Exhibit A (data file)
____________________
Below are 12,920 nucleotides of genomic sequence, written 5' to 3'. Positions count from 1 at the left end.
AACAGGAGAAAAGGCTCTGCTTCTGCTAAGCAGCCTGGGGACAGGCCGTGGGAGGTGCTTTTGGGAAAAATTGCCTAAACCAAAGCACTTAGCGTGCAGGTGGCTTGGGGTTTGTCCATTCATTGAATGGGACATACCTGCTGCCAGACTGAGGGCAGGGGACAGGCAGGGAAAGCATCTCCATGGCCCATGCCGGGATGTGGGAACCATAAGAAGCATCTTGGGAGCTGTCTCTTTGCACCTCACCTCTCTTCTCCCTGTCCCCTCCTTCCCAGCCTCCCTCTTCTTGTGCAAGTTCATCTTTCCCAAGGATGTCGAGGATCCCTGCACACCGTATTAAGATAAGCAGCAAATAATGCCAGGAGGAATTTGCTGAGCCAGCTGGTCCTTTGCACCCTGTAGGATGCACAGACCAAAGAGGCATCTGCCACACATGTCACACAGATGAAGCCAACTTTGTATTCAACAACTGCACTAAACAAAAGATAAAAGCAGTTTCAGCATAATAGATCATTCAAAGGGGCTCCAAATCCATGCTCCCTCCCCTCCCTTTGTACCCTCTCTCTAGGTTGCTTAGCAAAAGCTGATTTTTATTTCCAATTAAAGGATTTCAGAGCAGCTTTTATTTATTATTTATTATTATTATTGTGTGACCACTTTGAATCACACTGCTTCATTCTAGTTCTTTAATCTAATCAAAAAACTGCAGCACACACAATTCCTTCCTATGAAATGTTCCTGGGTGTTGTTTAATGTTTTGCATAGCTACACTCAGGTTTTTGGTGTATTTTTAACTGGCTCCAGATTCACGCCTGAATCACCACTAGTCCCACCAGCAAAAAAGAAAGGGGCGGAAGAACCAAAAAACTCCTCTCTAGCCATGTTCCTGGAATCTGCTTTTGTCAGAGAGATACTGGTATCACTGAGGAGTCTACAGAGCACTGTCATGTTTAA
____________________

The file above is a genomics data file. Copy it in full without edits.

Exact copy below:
Below are 12,920 nucleotides of genomic sequence, written 5' to 3'. Positions count from 1 at the left end.
AACAGGAGAAAAGGCTCTGCTTCTGCTAAGCAGCCTGGGGACAGGCCGTGGGAGGTGCTTTTGGGAAAAATTGCCTAAACCAAAGCACTTAGCGTGCAGGTGGCTTGGGGTTTGTCCATTCATTGAATGGGACATACCTGCTGCCAGACTGAGGGCAGGGGACAGGCAGGGAAAGCATCTCCATGGCCCATGCCGGGATGTGGGAACCATAAGAAGCATCTTGGGAGCTGTCTCTTTGCACCTCACCTCTCTTCTCCCTGTCCCCTCCTTCCCAGCCTCCCTCTTCTTGTGCAAGTTCATCTTTCCCAAGGATGTCGAGGATCCCTGCACACCGTATTAAGATAAGCAGCAAATAATGCCAGGAGGAATTTGCTGAGCCAGCTGGTCCTTTGCACCCTGTAGGATGCACAGACCAAAGAGGCATCTGCCACACATGTCACACAGATGAAGCCAACTTTGTATTCAACAACTGCACTAAACAAAAGATAAAAGCAGTTTCAGCATAATAGATCATTCAAAGGGGCTCCAAATCCATGCTCCCTCCCCTCCCTTTGTACCCTCTCTCTAGGTTGCTTAGCAAAAGCTGATTTTTATTTCCAATTAAAGGATTTCAGAGCAGCTTTTATTTATTATTTATTATTATTATTGTGTGACCACTTTGAATCACACTGCTTCATTCTAGTTCTTTAATCTAATCAAAAAACTGCAGCACACACAATTCCTTCCTATGAAATGTTCCTGGGTGTTGTTTAATGTTTTGCATAGCTACACTCAGGTTTTTGGTGTATTTTTAACTGGCTCCAGATTCACGCCTGAATCACCACTAGTCCCACCAGCAAAAAAGAAAGGGGCGGAAGAACCAAAAAACTCCTCTCTAGCCATGTTCCTGGAATCTGCTTTTGTCAGAGAGATACTGGTATCACTGAGGAGTCTACAGAGCACTGTCATGTTTAA